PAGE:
Because you can't have depths without surfaces.
Linda Grant, thinking about clothes, books and other matters.

Thursday, 22 October 2009

On the return of the clumpy shoes

My piece from today's Guardian

As I walked down Oxford Street a couple of weeks ago, my eyes slid to the left and I noticed a window full of sensible shoes, and they were quite nice in a modest sort of way. But in despair I saw the sign above the entrance: Clarks, the home of regulation school sandals, the shop where I was taken by my mother to have my feet measured and x-rayed with an exciting machine that could see through to the bones.

Alexa Chung in loafers Fashion disobedience … Alexa Chung wears Russell & Bromley loafers. Photograph: Dan Kitwood/Getty Images

Yet peering further, I noticed that the shop was crammed with fashionable young people trying on footwear with low heels and rounded toes. Venturing inside, this startling vision was confirmed. All around were rows and rows of shoes that looked comfortable. My feet sighed with pleasure at the sight of them. They had nice straps to hold them on and the soles were airy cushions of padded leather. There was not a single pair of what the magazines call "fierce heels", shoes inspired by Chinese footbinding, designed to cruelly entrap the toes in sharp points and elevate the heels to such heights that walking becomes a hobble. There were no bondage shoes at all. Nor were there many ballet flats, those flimsy little numbers with papery soles, sending shock waves up your spine every time your foot hits the pavement, making your calves scream.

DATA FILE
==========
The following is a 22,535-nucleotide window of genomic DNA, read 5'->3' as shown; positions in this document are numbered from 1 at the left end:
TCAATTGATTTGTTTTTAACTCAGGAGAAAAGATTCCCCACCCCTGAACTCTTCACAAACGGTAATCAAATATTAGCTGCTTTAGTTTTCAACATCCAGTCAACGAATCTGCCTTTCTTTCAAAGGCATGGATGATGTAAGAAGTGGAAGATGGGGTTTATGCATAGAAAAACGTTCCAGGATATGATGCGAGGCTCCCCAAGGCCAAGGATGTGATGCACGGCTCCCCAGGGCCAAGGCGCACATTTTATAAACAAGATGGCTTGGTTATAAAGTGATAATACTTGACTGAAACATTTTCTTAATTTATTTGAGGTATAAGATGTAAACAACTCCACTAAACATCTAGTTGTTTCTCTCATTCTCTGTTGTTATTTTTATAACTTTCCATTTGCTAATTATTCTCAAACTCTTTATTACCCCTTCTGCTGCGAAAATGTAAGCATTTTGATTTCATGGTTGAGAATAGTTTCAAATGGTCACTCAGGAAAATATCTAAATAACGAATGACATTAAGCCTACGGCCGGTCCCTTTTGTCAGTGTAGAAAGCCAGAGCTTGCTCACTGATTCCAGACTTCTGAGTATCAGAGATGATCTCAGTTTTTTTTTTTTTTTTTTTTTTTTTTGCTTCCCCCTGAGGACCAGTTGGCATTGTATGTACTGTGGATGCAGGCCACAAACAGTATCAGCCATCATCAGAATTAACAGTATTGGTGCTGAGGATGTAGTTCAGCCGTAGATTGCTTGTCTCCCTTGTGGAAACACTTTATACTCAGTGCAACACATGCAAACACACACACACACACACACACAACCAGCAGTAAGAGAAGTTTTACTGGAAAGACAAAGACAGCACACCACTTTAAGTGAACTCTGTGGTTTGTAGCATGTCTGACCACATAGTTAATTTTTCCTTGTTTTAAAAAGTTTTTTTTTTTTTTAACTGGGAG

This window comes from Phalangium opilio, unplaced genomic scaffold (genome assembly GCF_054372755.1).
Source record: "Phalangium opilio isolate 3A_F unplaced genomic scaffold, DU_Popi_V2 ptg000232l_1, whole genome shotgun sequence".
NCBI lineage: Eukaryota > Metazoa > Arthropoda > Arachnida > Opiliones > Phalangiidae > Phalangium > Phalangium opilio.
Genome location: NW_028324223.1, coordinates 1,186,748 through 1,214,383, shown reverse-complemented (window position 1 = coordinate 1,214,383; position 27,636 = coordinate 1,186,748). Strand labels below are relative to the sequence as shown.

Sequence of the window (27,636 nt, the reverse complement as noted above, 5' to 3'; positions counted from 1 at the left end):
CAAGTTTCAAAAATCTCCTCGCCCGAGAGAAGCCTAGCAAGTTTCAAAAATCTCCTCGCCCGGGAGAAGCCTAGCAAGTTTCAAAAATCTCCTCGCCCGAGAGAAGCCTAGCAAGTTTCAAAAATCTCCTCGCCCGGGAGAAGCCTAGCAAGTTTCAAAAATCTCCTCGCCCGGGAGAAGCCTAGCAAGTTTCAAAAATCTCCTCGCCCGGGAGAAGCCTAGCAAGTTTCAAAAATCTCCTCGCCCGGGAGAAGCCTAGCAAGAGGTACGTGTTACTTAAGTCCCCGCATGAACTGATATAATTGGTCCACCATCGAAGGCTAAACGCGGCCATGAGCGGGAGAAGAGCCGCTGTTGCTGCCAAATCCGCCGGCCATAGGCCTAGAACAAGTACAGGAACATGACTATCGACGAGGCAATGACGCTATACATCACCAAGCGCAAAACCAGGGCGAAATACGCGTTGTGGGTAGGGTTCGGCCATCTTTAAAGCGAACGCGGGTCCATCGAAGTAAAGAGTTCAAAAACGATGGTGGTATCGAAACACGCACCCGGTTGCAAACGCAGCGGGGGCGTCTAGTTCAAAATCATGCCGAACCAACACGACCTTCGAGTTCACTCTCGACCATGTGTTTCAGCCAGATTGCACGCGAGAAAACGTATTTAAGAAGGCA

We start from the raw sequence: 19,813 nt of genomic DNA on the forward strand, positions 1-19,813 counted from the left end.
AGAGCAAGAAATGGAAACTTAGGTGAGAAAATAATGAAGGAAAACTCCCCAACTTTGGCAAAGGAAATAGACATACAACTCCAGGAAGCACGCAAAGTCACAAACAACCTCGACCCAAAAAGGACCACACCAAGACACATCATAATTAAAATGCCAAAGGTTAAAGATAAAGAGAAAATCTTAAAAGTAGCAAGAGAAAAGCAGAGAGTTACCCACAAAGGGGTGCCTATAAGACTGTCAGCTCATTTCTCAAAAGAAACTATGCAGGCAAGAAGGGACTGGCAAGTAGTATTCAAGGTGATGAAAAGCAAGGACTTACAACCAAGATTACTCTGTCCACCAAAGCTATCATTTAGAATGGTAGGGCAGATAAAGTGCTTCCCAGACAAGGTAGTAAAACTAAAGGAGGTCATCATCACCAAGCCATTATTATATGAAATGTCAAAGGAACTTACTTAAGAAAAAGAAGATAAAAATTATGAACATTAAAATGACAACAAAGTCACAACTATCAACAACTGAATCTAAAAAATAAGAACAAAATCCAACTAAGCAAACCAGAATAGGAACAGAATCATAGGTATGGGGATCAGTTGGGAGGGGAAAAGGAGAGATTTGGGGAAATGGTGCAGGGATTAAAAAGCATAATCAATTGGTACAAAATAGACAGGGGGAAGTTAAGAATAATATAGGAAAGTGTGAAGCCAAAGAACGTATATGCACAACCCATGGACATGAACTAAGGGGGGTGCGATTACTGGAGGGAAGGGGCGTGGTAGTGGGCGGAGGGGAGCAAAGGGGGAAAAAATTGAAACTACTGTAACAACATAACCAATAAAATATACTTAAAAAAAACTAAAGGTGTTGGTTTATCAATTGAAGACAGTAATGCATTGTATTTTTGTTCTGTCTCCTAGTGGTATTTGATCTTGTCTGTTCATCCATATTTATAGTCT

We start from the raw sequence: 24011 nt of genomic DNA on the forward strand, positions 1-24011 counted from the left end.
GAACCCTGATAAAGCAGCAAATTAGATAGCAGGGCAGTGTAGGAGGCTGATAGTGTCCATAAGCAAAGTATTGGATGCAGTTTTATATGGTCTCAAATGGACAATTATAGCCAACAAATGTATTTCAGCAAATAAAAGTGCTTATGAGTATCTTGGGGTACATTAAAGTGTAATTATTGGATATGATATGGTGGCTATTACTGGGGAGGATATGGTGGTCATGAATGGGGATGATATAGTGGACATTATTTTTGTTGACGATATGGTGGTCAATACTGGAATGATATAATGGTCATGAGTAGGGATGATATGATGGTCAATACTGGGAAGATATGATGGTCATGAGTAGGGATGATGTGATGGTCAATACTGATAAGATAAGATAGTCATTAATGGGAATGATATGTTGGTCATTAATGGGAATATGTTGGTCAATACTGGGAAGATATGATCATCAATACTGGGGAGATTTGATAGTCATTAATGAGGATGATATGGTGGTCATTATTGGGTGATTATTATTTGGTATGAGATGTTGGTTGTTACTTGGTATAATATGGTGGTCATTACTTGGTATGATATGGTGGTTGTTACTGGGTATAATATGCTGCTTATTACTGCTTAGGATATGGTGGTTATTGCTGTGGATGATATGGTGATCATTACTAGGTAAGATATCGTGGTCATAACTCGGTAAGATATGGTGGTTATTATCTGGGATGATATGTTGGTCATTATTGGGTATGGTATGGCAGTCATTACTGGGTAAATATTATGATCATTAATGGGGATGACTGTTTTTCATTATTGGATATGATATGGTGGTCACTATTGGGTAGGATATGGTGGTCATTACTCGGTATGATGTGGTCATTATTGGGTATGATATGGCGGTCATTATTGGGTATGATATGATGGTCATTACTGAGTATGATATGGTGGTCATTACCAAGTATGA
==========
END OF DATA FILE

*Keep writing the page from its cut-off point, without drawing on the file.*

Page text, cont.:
The shoes in Clarks had low, stumpy heels. They were visitors from a strange world. But were they in fashion again now? Not a single magazine article had proclaimed the death of the uncomfortable shoe. At London fashion week, models continued to wobble along the catwalk in vertiginous platforms and there had been no reports in the financial pages of the decline of Manolo Blahnik (who refuses even to make wedges) or Christian Louboutin. Yet the shop seemed to be minting money. I sat down next to an exquisite Italian woman in the kind of skinny jeans that are artfully folded around the ankle, requiring the centuries of visual acuity only granted to a country of people who can wear beige without looking like a geography teacher. She carried a Prada bag, and dozens of shoes lay all around her as she kept trying on more and more pairs. Every time she cast one off, I moved them towards me.